Various Artists

A Bunch of Stiff Records

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The fact that Stiff Records has become very much the model for every self-respecting independent label of the past three decades is not necessarily to the advantage of the label's own iconography. It's well-known there have been singles that were deleted for fear they might become hits, the limited editions that weren't (and the regular editions that were), the brutal slogans, and the brittle talents -- those are all a matter of historical record. But the records themselves are frequently overlooked, with this set a case in point.

Released early in 1977 -- that is, before the world of collectors and anal-retentives truly leaped aboard the Stiff bandwagon -- A Bunch of Stiff Records compiles a handful of future classics with a clutch of total unknowns. For every Elvis Costello, Nick Lowe, and Dave Edmunds, there is a Magic Michael, a name familiar only to anyone who watched Hawkwind support acts in the early '70s; a Stones Masonry, a kind of pre-pub rock supergroup; and Jill Read, a fabulous Edmunds discovery whose Spectorised version of the girl group classic "Maybe" was recorded back in 1969. Even Wreckless Eric, whose "Whole Wide World" debuted on this album, was a total unknown at the time, a lemonade-factory worker who dropped his tape off at the offices one day and was as surprised as anyone when the label wanted it.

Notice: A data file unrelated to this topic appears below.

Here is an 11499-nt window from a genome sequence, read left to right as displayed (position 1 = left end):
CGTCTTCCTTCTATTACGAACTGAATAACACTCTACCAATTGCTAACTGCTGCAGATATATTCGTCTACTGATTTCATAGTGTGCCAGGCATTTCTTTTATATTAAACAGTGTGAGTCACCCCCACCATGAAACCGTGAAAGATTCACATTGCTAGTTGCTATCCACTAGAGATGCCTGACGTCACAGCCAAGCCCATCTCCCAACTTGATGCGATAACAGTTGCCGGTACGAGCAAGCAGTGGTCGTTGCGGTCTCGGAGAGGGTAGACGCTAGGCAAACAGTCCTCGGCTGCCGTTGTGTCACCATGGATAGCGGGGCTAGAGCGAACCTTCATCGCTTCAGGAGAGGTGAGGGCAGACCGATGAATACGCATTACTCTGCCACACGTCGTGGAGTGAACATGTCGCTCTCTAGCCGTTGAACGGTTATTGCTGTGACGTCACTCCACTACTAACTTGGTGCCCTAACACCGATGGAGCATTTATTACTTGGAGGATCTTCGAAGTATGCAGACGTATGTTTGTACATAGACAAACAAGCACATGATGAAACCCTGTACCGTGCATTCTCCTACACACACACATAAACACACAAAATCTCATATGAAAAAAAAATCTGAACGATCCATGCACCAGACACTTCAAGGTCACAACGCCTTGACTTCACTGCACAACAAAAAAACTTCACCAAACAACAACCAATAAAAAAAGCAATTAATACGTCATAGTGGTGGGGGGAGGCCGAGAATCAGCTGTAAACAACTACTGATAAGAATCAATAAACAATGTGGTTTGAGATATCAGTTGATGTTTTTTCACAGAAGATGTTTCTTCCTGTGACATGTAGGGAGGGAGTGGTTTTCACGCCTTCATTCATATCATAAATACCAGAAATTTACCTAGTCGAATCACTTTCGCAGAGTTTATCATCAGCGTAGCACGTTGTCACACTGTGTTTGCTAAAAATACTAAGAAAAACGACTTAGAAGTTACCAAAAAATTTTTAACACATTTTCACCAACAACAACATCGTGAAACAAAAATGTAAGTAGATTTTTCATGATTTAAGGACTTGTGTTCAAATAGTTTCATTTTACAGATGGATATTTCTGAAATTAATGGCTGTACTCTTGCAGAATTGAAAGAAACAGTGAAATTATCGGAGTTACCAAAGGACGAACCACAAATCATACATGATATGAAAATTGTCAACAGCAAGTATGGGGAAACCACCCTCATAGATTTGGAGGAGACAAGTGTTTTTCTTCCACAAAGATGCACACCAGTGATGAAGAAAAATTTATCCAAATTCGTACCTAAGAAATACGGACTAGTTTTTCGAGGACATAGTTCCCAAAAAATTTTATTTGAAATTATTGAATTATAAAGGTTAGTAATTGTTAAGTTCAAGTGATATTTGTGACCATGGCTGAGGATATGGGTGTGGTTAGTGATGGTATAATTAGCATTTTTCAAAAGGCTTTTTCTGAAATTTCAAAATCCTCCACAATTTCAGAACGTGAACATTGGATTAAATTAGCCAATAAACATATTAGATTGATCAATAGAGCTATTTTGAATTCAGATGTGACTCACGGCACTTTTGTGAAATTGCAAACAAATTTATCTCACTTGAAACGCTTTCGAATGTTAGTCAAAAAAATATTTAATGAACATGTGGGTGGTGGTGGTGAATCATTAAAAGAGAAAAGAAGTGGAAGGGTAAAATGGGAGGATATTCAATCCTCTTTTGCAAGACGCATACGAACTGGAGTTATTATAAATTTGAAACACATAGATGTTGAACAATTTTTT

Elsewhere, Motörhead was still reeling around the London underground, unwanted and unreleasable -- Stiff had already canceled the release of "White Line Fever" as a single; while the Takeaways were basically an excuse for a bunch of musicians hanging around the studio to pretend they were Bruce Springsteen. In fact, the only true star on the entire album doesn't actually get his name on the sleeve; Graham Parker was already contracted to Mercury, but pops up with an uncredited track at the end of side one regardless. For all its perceived obscurity, however, A Bunch of Stiff Records works as a compilation of great new names, as a cohesive gathering of the age's freshest notions, and -- of course -- as a suitably off-kilter introduction to the world of Stiff Records.

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